R. Lanier Anderson III

From Wikipedia, the free encyclopedia
Jump to: navigation, search
Lanier Anderson
Chief Judge of the United States Court of Appeals for the Eleventh Circuit
In office
May 14, 1999 – May 31, 2002
Preceded by Joseph Hatchett
Succeeded by James Edmondson
Judge of the United States Court of Appeals for the Eleventh Circuit
In office
October 1, 1981 – January 31, 2009
Preceded by Seat established
Succeeded by Beverly Martin
Judge of the United States Court of Appeals for the Fifth Circuit
In office
July 13, 1979 – October 1, 1981
Appointed by Jimmy Carter
Preceded by Seat established
Succeeded by Seat abolished
Personal details
Born (1936-11-12) November 12, 1936 (age 78)
Macon, Georgia, U.S.
Alma mater Yale University
Harvard University

Robert Lanier Anderson III (born November 12, 1936) is a senior U.S. Circuit Court Judge for the United States Court of Appeals for the Eleventh Circuit.[1][2]

Early life and education[edit]

Born on November 12, 1936 in Macon, Georgia, Robert Lanier Anderson III was named for his father and grandfather; his grandfather had been named for Robert Sampson Lanier, the brother-in-law and longtime law partner of his great grandfather, Clifford Anderson. Robert Lanier and Clifford Anderson started the firm with which all four generations practiced and which, dating from the 1840s and having gone through several iterations, is the second oldest continuous practice in the state of Georgia. [3] Robert Sampson Lanier, was the father of noted poet and musician Sidney Lanier.[4] After graduating from Bibb County public schools Anderson earned an A.B. degree from Yale University in 1958, and an LL.B. degree from Harvard Law School in 1961.[1][2]

Professional career[edit]

A fourth-generation, Macon, Georgia lawyer, Anderson began private practice in his hometown of Macon, Georgia in 1961.[4] He fulfilled his military obligation as a lieutenant in the United States Army from 1961 until 1963, stationed on a Nike Site in Denbigh, VA, being discharged as a Captain in the reserves in 1965. Anderson had by then returned to private legal practice in Macon, where he worked from 1963 until 1979.[5] He practiced at the family firm of Anderson Walker & Reichert, concentrating most of his efforts on tax and estate planning.[4] Among other civic activities he served on the Bibb County Board of Education from 1968-74.

Federal judicial service[edit]

On April 18, 1979, President Jimmy Carter nominated Anderson to a newly created seat on the United States Court of Appeals for the Fifth Circuit. The United States Senate confirmed Anderson on July 12, 1979, and he received his commission on July 13, 1979.[1]

On October 1, 1981, the federal government created the United States Court of Appeals for the Eleventh Circuit, and Anderson was one of a group of judges reassigned to the new circuit.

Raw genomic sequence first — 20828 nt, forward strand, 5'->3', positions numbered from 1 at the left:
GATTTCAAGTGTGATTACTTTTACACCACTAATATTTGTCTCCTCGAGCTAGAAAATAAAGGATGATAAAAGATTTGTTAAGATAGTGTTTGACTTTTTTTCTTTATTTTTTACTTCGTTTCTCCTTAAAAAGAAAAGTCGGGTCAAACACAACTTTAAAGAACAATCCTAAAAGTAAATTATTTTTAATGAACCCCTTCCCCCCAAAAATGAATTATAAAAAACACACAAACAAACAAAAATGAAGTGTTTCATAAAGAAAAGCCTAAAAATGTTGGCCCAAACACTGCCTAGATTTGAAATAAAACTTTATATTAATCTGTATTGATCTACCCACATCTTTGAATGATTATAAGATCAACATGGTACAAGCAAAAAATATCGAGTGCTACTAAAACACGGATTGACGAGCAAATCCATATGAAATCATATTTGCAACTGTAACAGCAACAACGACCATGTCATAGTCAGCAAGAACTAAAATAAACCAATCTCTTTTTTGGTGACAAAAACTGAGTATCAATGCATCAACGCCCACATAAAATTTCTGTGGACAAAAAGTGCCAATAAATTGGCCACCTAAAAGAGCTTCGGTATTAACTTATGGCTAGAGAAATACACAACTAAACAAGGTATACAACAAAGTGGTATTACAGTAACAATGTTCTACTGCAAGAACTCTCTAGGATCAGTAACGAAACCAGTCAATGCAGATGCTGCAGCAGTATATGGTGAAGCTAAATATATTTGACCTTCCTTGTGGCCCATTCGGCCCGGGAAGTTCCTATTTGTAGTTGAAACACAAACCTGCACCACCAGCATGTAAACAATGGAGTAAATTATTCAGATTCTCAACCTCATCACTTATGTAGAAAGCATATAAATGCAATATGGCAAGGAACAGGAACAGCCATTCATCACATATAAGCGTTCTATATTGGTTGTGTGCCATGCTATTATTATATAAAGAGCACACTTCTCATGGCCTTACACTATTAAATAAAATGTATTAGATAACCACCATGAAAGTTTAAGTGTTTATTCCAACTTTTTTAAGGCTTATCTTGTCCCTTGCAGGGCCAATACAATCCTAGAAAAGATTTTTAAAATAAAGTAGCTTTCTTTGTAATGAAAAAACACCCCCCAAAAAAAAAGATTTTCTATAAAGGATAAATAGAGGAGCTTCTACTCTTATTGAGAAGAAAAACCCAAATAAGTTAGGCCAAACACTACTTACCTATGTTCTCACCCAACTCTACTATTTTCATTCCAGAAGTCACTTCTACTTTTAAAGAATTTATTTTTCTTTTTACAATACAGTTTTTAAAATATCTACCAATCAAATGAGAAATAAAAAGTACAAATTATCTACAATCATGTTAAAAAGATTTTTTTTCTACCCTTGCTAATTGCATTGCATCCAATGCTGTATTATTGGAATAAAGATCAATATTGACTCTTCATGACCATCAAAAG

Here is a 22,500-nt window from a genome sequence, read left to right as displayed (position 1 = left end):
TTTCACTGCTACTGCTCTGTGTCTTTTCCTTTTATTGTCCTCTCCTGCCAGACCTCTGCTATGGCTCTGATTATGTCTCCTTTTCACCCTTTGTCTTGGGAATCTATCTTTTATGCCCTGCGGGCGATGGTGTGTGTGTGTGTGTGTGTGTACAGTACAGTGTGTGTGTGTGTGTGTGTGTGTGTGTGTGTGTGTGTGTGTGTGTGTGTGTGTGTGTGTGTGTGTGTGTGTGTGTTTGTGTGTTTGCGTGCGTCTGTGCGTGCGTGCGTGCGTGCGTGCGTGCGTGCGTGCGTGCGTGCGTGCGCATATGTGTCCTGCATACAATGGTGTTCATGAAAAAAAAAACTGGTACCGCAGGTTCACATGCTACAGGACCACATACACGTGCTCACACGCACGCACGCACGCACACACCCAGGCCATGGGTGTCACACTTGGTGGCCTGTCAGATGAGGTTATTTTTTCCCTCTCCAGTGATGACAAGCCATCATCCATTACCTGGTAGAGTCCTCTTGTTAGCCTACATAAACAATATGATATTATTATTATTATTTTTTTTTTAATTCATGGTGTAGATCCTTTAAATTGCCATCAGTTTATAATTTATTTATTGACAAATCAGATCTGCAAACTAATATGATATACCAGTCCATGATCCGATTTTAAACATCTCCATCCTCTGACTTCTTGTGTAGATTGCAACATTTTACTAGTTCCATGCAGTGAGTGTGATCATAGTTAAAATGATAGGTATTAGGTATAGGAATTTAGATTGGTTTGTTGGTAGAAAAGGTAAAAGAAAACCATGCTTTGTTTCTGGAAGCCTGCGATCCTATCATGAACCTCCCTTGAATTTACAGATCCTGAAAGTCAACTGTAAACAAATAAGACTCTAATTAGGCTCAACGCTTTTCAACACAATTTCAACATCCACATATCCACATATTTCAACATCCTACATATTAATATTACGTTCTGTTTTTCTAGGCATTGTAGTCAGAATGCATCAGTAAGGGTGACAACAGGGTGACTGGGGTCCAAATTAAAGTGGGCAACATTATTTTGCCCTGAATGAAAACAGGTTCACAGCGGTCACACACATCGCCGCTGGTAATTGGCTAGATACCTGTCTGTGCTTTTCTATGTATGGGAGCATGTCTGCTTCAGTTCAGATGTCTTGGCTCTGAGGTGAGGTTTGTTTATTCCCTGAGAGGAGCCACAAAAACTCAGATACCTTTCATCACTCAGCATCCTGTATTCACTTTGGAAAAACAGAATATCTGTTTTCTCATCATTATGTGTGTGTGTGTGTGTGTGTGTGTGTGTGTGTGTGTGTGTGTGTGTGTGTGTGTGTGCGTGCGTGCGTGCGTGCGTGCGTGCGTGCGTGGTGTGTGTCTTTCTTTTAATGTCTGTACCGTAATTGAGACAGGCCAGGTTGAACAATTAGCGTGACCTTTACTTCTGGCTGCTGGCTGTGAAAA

In 1986, Anderson became the subject of an impeachment drive after a three-judge panel on which he sat ordered retrials for several convicted murderers because, they ruled, pretrial publicity had unfairly tainted their trials.[4]

In 1999, Anderson penned a noted ruling in favor of the estate of Martin Luther King, Jr. in a copyright fight with CBS over King's famous "I Have a Dream" speech.[4]

Anderson became a chief judge of the Eleventh Circuit on May 17, 1999, serving in that capacity until May 31, 2002.[5][6]

In July 2008, Anderson told President George W. Bush of his intention to take senior status effective January 31, 2009. However, word did not become public of his decision until November 2008.[4] Anderson told a local newspaper that he still planned to work "almost full-time" but that he hoped to take more vacation time—probably four to six weeks a year—to visit grandchildren in New York and Connecticut. And while Anderson could have taken senior status in November 2001, he chose not to do so, he told the paper, because "I was having so much fun, I didn't want to."[4]

In 2008, Anderson described himself as a judicial "moderate," and added that he "would like to be thought of as a judge who had no particular agenda and who took each case on the facts and applied the law that the Supreme Court laid down," regardless of his own personal view on it. "And I think that’s what I attempt to do, and I think every judge on our court does."[4]

References[edit]

Legal offices
New seat Judge of the United States Court of Appeals for the Fifth Circuit
1979–1981
Seat abolished
Judge of the United States Court of Appeals for the Eleventh Circuit
1981–2009
Succeeded by
Beverly Martin
Preceded by
Joseph Hatchett
Chief Judge of the United States Court of Appeals for the Eleventh Circuit
1999–2002
Succeeded by
James Edmondson